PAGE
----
Note: since publishing iTunes U has been updated and functionality has improved https://www.apple.com/support/itunes-u/ The iTunes U course catalogue is also worth exploring for great content.
One of the amazing things about the iPad in the school setting has been the sudden range of possibilities that have been opened up. One of these, which has great possibilities in the classroom, is iTunes U.
iTunes U is a way for teachers to create courses with a variety of content and resources. All of which can be delivered instantly to an any iPad after simply entering the required course code. The workspace is simple for teachers to work in. There isn’t a huge amount for teachers to grasp in order to start a course. The only prerequisites are a Mac or PC running Safari. On a PC this can easily be downloaded on the Web. Students will need to have the iTunes U app on their device (free to download). Tunes U courses can only be accessed on iPad, iPhone and iPad Touch devices.
Once students are enrolled they can access all of the resources that the teacher has provided. The teacher can add resources easily and students will automatically receive the resources in their iTunes U course. Students can open resources and move them easily into other applications so that they can be worked on.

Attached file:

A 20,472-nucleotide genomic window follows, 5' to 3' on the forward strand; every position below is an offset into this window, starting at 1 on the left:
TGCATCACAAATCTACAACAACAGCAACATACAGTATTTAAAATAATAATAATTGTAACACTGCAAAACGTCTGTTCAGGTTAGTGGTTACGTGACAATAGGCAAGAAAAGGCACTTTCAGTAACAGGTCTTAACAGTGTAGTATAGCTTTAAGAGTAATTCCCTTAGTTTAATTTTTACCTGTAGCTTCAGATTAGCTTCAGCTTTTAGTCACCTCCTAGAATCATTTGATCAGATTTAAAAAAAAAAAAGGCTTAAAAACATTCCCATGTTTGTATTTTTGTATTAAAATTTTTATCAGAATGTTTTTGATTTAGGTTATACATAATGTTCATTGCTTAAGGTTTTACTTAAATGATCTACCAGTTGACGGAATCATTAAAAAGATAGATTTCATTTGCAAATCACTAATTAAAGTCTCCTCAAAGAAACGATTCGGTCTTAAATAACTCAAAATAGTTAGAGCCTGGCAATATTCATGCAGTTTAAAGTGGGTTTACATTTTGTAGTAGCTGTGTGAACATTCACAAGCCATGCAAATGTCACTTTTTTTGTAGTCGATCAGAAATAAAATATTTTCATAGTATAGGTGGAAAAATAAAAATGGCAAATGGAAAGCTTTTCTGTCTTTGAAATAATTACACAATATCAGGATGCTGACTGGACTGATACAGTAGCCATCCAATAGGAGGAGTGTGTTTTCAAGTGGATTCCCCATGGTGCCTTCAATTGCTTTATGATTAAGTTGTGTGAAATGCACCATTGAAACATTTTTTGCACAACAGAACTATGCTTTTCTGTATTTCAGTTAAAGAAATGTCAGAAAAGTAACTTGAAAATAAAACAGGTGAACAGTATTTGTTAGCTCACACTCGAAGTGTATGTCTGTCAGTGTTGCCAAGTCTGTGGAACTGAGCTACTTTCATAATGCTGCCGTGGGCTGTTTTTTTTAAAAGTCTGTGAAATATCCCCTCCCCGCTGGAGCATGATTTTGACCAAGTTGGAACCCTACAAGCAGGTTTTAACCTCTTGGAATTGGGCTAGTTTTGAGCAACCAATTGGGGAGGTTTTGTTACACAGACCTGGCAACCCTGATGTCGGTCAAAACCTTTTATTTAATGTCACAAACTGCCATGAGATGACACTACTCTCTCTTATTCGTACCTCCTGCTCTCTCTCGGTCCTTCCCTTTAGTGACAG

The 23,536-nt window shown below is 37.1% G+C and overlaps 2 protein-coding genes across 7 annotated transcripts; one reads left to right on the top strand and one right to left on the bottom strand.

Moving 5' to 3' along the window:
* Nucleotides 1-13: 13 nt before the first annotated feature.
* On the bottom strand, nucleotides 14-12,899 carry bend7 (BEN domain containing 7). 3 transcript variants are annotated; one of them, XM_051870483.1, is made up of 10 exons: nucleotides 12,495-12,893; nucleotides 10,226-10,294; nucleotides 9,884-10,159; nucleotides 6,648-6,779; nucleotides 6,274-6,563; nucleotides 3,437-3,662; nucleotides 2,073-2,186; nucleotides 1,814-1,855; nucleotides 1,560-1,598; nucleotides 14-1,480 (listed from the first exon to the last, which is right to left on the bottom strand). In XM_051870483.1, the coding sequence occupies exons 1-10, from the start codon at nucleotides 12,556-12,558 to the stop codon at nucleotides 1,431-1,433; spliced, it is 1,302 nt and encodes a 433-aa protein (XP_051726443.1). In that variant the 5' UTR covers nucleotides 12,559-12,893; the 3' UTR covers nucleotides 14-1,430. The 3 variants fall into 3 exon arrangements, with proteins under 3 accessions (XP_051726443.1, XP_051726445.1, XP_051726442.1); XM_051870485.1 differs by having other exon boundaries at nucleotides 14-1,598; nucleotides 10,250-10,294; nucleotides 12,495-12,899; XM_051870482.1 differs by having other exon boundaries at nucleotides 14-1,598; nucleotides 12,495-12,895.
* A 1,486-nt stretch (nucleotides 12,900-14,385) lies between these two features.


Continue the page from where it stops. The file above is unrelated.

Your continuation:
The iTunes U workspace is also easily navigated and students can even keep notes on topics right there in the course.
A number of my colleagues are starting to create courses for their classes and realising that a paperless classroom is becoming a real possibility.
With iTunes U it is also possible to access free courses designed by other educators. All content in the public course area is fully checked by Apple before being made available. This of course means that students can learn independently on topics which are of interest to them.
Definitely worth a look.
One of the limitations of iTunes U is that the course remains locked to the creators iTunes account. This means that the course can’t be duplicated and adapted by another educator. This may also have implications if a school wants to own the course created and continue to use it even when a teacher has moved on.
It may be wise to produce class or school iTunes accounts if the school wants to retain ownership of courses created. This also would make it easier for more than one educator to access the school course account and edit a course.
iTunes U courses are limited to 50 students. If there are more requiring access then the course can be duplicated to accommodate more students. This duplication could also be useful if a teacher wanted to differentiate aspects of the course for different students.
Below: This is an example of a Professional Development course which a colleague has recently produced using iTunes U.